Making their app “almost like the ecommerce version of TikTok” where users browse and suddenly find things that fit their taste and preferences is what Avasarala says led to their success in approaching this very large, previously untapped ecommerce market.
Despite the example of companies like Meesho, and the accepted importance of personalizing the user experience, some marketers still have a very limited view of what personalization means, seeing it as something merely driven by past behavior and past purchases.
According to Gupta, there are two main things underpinning this viewpoint. One is that there is still a misunderstanding of what “personalization” truly means in terms of marketing and in terms of the customer experience. “At CleverTap, we try to solve for that by educating the market in terms of what hyper-personalization means. Because quite often, it’s understood as a way of encouraging a transaction,” notes Gupta. But personalization goes far beyond that. It’s about building a relationship with your customers.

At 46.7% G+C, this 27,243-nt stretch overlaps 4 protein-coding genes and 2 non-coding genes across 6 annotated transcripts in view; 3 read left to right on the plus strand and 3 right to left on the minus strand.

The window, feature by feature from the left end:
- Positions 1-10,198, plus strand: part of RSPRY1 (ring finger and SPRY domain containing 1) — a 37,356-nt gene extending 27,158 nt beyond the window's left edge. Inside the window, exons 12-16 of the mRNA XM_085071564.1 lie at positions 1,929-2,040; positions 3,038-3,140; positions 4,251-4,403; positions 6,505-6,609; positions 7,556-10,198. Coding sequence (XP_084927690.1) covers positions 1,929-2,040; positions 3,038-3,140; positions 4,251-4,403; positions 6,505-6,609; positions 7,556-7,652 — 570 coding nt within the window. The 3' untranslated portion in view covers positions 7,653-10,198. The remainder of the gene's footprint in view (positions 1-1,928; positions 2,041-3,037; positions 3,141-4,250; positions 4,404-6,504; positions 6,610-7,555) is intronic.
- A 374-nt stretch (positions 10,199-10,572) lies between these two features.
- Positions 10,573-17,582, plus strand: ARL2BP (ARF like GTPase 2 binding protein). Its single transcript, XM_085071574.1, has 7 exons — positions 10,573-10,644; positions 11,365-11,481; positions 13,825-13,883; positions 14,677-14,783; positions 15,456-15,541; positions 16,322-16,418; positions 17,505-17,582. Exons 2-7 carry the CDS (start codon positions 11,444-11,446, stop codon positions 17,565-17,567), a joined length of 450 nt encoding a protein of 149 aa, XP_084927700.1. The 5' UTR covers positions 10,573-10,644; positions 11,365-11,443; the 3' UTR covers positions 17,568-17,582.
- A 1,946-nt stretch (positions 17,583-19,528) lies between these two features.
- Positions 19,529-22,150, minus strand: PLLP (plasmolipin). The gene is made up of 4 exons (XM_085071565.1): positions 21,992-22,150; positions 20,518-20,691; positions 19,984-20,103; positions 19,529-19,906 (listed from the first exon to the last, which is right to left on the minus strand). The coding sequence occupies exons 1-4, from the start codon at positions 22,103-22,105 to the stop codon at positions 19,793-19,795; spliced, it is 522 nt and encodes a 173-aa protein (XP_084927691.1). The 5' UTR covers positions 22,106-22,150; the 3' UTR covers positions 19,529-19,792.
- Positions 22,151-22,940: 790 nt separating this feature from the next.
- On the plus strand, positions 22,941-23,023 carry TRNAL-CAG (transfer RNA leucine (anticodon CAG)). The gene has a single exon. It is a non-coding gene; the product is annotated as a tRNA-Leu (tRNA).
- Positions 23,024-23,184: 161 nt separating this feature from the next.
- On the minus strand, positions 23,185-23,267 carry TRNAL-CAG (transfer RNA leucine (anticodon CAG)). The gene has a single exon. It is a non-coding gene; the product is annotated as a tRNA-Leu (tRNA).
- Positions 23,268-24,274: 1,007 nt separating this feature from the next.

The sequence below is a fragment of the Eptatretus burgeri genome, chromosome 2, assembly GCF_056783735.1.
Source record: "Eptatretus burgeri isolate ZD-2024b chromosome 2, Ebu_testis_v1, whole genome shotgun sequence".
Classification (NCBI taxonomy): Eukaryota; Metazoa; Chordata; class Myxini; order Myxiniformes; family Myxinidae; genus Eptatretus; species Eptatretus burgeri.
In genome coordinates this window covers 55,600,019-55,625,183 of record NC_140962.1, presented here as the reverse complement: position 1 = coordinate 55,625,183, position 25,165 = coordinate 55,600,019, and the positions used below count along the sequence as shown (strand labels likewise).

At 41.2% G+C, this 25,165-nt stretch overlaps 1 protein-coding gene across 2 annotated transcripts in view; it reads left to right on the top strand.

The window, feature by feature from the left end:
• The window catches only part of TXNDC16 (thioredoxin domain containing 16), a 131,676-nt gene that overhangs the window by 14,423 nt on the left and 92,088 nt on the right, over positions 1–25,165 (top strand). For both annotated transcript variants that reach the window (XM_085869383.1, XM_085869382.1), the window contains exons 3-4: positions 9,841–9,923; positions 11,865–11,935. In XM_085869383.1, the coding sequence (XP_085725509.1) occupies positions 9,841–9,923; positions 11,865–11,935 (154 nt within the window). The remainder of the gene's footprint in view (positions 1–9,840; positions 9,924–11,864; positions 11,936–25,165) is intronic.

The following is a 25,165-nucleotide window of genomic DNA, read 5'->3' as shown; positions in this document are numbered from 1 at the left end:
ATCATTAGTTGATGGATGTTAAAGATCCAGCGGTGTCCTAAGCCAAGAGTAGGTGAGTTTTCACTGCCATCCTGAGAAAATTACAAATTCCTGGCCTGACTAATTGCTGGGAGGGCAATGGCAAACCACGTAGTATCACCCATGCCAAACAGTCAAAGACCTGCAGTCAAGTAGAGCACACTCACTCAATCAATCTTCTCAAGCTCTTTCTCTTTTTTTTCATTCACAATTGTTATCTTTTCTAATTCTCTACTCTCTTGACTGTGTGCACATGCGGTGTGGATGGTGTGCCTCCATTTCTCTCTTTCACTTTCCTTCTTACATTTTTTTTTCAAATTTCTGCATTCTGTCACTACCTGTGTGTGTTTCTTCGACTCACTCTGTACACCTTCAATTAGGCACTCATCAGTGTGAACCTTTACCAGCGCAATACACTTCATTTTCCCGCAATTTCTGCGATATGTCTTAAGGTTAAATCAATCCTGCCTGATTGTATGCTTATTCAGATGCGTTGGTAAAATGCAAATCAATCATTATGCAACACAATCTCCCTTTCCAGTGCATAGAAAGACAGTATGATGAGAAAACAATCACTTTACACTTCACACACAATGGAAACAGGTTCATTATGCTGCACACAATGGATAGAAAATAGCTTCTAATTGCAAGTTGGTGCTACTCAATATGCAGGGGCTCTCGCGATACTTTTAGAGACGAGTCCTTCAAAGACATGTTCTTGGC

It is this relationship that plays a pivotal role in ensuring user loyalty, longevity and LTV. In today’s hyper-competitive world, to grow and thrive, an app needs to be one of the primary places that customers go for the things they need.
The second of the two drivers is the challenge of how to operationalize an app’s hyper-personalization strategy and efforts. Data is the fuel for hyper-personalization, but what is needed is a way to access, organize and orchestrate this data — and do so at scale — to create genuinely personalized experiences. If you’re an app that wants to engage with billions of users multiple times a day, you must solve this challenge from the get-go.